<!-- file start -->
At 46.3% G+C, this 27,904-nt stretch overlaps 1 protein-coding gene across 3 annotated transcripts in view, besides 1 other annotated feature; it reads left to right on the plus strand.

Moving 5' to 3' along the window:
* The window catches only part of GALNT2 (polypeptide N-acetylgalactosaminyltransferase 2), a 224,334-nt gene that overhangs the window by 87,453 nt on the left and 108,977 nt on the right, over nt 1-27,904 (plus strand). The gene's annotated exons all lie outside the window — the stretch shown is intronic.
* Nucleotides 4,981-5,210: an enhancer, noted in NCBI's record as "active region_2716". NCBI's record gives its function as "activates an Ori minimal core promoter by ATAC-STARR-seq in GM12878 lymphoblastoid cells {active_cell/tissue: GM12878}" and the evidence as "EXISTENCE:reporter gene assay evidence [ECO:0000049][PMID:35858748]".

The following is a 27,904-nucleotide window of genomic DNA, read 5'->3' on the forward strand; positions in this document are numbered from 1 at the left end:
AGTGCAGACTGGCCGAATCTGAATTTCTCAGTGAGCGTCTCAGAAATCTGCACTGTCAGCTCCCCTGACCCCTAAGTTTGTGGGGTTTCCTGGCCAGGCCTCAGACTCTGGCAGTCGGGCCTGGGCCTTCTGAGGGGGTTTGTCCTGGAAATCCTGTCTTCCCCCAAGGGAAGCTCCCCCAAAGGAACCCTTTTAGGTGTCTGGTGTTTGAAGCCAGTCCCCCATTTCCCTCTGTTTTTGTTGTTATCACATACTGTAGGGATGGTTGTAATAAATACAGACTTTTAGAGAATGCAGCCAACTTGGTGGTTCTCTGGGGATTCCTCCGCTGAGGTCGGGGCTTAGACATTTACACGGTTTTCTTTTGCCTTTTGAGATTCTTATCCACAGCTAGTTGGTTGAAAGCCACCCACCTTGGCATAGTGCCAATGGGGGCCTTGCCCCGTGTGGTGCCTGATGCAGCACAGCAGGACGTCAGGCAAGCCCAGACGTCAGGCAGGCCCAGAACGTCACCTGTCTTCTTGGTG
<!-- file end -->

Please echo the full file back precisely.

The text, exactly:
At 46.3% G+C, this 27,904-nt stretch overlaps 1 protein-coding gene across 3 annotated transcripts in view, besides 1 other annotated feature; it reads left to right on the plus strand.

Moving 5' to 3' along the window:
* The window catches only part of GALNT2 (polypeptide N-acetylgalactosaminyltransferase 2), a 224,334-nt gene that overhangs the window by 87,453 nt on the left and 108,977 nt on the right, over nt 1-27,904 (plus strand). The gene's annotated exons all lie outside the window — the stretch shown is intronic.
* Nucleotides 4,981-5,210: an enhancer, noted in NCBI's record as "active region_2716". NCBI's record gives its function as "activates an Ori minimal core promoter by ATAC-STARR-seq in GM12878 lymphoblastoid cells {active_cell/tissue: GM12878}" and the evidence as "EXISTENCE:reporter gene assay evidence [ECO:0000049][PMID:35858748]".

The following is a 27,904-nucleotide window of genomic DNA, read 5'->3' on the forward strand; positions in this document are numbered from 1 at the left end:
AGTGCAGACTGGCCGAATCTGAATTTCTCAGTGAGCGTCTCAGAAATCTGCACTGTCAGCTCCCCTGACCCCTAAGTTTGTGGGGTTTCCTGGCCAGGCCTCAGACTCTGGCAGTCGGGCCTGGGCCTTCTGAGGGGGTTTGTCCTGGAAATCCTGTCTTCCCCCAAGGGAAGCTCCCCCAAAGGAACCCTTTTAGGTGTCTGGTGTTTGAAGCCAGTCCCCCATTTCCCTCTGTTTTTGTTGTTATCACATACTGTAGGGATGGTTGTAATAAATACAGACTTTTAGAGAATGCAGCCAACTTGGTGGTTCTCTGGGGATTCCTCCGCTGAGGTCGGGGCTTAGACATTTACACGGTTTTCTTTTGCCTTTTGAGATTCTTATCCACAGCTAGTTGGTTGAAAGCCACCCACCTTGGCATAGTGCCAATGGGGGCCTTGCCCCGTGTGGTGCCTGATGCAGCACAGCAGGACGTCAGGCAAGCCCAGACGTCAGGCAGGCCCAGAACGTCACCTGTCTTCTTGGTG